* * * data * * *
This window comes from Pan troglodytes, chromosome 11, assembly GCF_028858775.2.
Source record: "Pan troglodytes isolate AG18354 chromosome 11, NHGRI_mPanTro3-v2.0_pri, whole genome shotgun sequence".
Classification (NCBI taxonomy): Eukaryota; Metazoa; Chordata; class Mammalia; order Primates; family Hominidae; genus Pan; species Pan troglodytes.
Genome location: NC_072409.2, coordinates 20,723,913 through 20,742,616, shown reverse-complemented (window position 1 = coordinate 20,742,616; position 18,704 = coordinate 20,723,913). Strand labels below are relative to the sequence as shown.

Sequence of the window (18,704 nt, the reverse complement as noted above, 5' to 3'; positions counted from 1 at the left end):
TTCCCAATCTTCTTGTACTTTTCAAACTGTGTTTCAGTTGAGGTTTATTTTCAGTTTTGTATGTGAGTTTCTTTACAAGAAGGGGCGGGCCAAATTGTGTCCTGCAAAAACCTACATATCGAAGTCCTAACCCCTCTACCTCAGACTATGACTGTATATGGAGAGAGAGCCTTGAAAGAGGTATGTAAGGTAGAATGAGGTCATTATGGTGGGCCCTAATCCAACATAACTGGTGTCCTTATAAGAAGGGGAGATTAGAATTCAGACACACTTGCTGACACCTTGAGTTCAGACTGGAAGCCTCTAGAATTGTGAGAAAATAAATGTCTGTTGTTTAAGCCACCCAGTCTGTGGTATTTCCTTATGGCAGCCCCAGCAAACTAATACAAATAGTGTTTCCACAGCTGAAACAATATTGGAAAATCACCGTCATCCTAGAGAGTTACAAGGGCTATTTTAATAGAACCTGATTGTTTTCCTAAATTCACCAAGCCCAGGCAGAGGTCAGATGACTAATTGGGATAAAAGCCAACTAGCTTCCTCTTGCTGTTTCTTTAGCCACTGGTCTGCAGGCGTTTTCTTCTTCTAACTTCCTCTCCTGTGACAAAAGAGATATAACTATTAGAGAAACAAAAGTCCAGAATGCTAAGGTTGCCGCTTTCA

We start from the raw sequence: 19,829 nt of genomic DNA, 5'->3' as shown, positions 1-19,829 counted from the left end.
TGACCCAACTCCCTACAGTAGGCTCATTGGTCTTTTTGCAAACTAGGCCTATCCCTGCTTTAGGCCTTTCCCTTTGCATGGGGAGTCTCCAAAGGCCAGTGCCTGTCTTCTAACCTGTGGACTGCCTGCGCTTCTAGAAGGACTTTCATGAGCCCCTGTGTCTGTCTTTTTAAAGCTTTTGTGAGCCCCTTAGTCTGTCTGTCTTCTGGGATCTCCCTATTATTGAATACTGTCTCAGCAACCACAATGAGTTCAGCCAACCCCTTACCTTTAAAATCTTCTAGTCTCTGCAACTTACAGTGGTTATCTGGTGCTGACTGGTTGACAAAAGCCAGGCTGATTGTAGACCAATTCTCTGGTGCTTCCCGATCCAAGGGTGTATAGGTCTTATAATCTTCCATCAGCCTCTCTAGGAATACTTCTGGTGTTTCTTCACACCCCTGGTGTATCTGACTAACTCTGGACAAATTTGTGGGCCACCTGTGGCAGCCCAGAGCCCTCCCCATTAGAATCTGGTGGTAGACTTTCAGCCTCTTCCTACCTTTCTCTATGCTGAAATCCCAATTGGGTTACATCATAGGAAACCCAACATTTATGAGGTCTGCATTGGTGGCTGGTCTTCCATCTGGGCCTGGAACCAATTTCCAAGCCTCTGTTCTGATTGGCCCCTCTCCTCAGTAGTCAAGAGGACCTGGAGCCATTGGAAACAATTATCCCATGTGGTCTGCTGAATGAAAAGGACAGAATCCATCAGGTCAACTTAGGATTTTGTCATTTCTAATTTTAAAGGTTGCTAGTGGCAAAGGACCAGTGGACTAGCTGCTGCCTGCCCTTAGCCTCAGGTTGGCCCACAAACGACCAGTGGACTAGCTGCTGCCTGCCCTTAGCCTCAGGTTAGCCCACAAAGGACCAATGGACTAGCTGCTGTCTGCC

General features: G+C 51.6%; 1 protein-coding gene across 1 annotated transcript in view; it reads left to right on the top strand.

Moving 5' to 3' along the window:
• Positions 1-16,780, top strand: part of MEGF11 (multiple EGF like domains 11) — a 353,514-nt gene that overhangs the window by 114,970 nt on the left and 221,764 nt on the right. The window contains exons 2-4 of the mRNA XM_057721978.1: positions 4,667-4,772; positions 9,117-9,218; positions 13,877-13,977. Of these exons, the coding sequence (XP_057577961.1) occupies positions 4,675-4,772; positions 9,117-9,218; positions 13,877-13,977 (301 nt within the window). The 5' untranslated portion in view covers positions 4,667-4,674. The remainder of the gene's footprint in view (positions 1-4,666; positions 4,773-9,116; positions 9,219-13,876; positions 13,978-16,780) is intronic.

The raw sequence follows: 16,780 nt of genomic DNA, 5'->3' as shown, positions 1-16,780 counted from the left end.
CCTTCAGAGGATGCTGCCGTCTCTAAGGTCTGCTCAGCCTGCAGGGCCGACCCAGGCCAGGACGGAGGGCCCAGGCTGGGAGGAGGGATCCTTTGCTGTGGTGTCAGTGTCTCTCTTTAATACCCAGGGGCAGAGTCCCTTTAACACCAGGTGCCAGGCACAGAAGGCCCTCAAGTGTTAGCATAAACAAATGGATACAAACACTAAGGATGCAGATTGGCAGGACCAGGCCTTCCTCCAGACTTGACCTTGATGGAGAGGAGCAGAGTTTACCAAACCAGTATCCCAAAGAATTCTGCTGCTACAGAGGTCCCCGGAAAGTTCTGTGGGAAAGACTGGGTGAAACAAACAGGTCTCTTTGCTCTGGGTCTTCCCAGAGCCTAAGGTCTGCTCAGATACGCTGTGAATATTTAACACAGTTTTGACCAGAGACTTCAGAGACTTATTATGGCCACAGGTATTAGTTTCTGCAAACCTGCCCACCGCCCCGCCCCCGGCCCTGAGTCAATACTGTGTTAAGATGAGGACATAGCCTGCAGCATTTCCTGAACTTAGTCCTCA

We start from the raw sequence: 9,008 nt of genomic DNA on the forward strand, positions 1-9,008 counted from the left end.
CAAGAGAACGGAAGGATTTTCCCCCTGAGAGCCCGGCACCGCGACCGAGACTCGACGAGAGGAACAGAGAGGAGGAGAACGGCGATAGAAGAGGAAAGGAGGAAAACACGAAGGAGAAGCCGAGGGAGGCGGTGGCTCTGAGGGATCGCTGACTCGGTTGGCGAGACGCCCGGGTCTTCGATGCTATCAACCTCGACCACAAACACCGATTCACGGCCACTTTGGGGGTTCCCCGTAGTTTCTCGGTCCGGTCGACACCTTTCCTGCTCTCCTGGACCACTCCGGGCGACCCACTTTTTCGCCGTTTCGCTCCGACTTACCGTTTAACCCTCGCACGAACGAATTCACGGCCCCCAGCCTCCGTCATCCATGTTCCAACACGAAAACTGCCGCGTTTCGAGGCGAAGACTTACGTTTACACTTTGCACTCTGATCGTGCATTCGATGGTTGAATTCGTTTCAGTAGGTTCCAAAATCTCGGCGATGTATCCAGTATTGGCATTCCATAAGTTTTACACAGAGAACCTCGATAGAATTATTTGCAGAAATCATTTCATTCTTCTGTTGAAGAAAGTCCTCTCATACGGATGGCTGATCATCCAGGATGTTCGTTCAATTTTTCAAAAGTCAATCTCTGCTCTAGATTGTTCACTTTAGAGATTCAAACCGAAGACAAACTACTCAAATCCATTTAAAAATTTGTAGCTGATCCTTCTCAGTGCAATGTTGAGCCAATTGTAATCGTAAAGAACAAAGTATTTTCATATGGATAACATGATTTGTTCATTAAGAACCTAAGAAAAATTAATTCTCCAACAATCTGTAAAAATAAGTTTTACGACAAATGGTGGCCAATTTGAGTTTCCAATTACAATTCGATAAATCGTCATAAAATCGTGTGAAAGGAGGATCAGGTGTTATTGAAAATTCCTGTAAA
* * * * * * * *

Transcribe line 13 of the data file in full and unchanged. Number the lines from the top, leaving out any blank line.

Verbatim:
CCTTCAGAGGATGCTGCCGTCTCTAAGGTCTGCTCAGCCTGCAGGGCCGACCCAGGCCAGGACGGAGGGCCCAGGCTGGGAGGAGGGATCCTTTGCTGTGGTGTCAGTGTCTCTCTTTAATACCCAGGGGCAGAGTCCCTTTAACACCAGGTGCCAGGCACAGAAGGCCCTCAAGTGTTAGCATAAACAAATGGATACAAACACTAAGGATGCAGATTGGCAGGACCAGGCCTTCCTCCAGACTTGACCTTGATGGAGAGGAGCAGAGTTTACCAAACCAGTATCCCAAAGAATTCTGCTGCTACAGAGGTCCCCGGAAAGTTCTGTGGGAAAGACTGGGTGAAACAAACAGGTCTCTTTGCTCTGGGTCTTCCCAGAGCCTAAGGTCTGCTCAGATACGCTGTGAATATTTAACACAGTTTTGACCAGAGACTTCAGAGACTTATTATGGCCACAGGTATTAGTTTCTGCAAACCTGCCCACCGCCCCGCCCCCGGCCCTGAGTCAATACTGTGTTAAGATGAGGACATAGCCTGCAGCATTTCCTGAACTTAGTCCTCA